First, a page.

Options Terminology


Chapter 5

What is Max Pain?

In tug-of-war, by rule, only one team can win. The side that is stronger and plays as a ‘team’ wins! 


In the options market, too, there is a constant tussle between options buyers and sellers. This tug-of-war continues till the expiry date. And since options trading is a zero-sum game, one team rejoices and the other ends in pain. 


The premise

It is generally believed that options sellers are more powerful. And there are a couple of reasons behind that:  

  1. Option selling (aka writing) requires bigger capital as compared to options buying. Sellers have deep pockets. 
  2. Institutions and high net-worth individuals, who prefer options selling, have superior research capabilities. They are also called ‘smart money’.

A natural edge

Furthermore, option sellers also have the edge over buyers in certain situations. At expiry, if the option remains ‘out of the money’ or ‘at the money’, it expires worthless, i.e., sellers make money. Thus, in 2 out of the 3 scenarios (except ITM), sellers can make max gain. 


What is Max pain?

Max pain or Maximum Pain is a theory which states that on expiry day, the price of the underlying index/stock moves toward a point that results in maximum loss (pain) to the highest number of options buyers. Alternatively, it also means a minimum loss to option sellers. 


The theory assumes that deep-pocketed sellers with their purchasing power work as a team (remember tug-of-war) to drive prices towards a more profitable point. However, this assumption is controversial. Further, this theory makes one believe that option sellers would always make money, which is also not true. 


Calculating max pain

If you look at it from an option chain angle, max pain is basically one particular strike price out of all the available strike prices of an underlying. At that particular strike price, the option buyers will lose the maximum amount of money or options sellers will lose the minimum.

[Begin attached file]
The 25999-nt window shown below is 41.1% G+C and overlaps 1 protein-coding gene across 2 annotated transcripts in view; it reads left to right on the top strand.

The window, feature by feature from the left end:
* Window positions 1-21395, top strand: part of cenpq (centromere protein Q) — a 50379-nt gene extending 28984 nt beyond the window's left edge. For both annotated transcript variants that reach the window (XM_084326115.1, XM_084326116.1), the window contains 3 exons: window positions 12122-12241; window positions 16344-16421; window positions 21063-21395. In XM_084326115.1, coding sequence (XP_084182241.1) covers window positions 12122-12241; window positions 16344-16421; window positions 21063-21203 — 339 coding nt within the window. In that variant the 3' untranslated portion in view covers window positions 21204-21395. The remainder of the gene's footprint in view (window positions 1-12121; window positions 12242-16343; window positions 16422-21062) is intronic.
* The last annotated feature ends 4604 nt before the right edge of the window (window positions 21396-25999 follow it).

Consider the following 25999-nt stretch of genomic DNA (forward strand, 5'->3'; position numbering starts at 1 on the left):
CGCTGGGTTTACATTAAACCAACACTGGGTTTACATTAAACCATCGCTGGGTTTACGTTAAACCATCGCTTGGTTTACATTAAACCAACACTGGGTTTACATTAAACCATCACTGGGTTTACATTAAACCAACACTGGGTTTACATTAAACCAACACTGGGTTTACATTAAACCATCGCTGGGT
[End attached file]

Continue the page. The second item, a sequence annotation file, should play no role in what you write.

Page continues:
How to find the max pain strike price:

  1. Pull the list of all the available strike prices and their OI for an underlying, say Nifty50 index.
  2. Based on the OI, calculate the loss the option sellers (call + put) would make at each strike price if the index were to close at that strike price. 
  3. The max pain is at that particular strike price where the net loss is minimum to the options sellers. 

If the above calculation were to be plotted on a bar chart, it would look like this. Here, put pain (PP) is the loss suffered by put sellers at different strike prices and call pain (PP) shows the loss suffered by call sellers at different strikes. 


Illustration 1: Max pain for the Nifty 50


It must be noted that the OI changes on a day-to-day basis, and so will the max pain. 


Using max pain

Essentially, max pain helps to predict the expiry level. If you know where the market price will end on the expiry, an endless number of option strategies can be deployed. One example is presented here. Traders can sell a call and a put equidistant from the max pain price. Let’s say:


Nifty50’s current price = 17,577

Max pain = 17,600 (expected expiry point)

Days to expiry = 2 days


Sample trade

Sell 17,800 strike call  = ₹25

Sell 17,400 strike put = ₹16


As per the max pain theory, since the options sellers would make a concentrated effort to drive Nifty toward 17,600 on expiry, the out of the money options would expire worthless. In this case, the maximum profit in the trade will be ₹41 (25+16).


So this was a quick explainer on the Max pain theory. While it looks pretty straightforward , use the max pain concept with a pinch of salt while taking a trading decision. 


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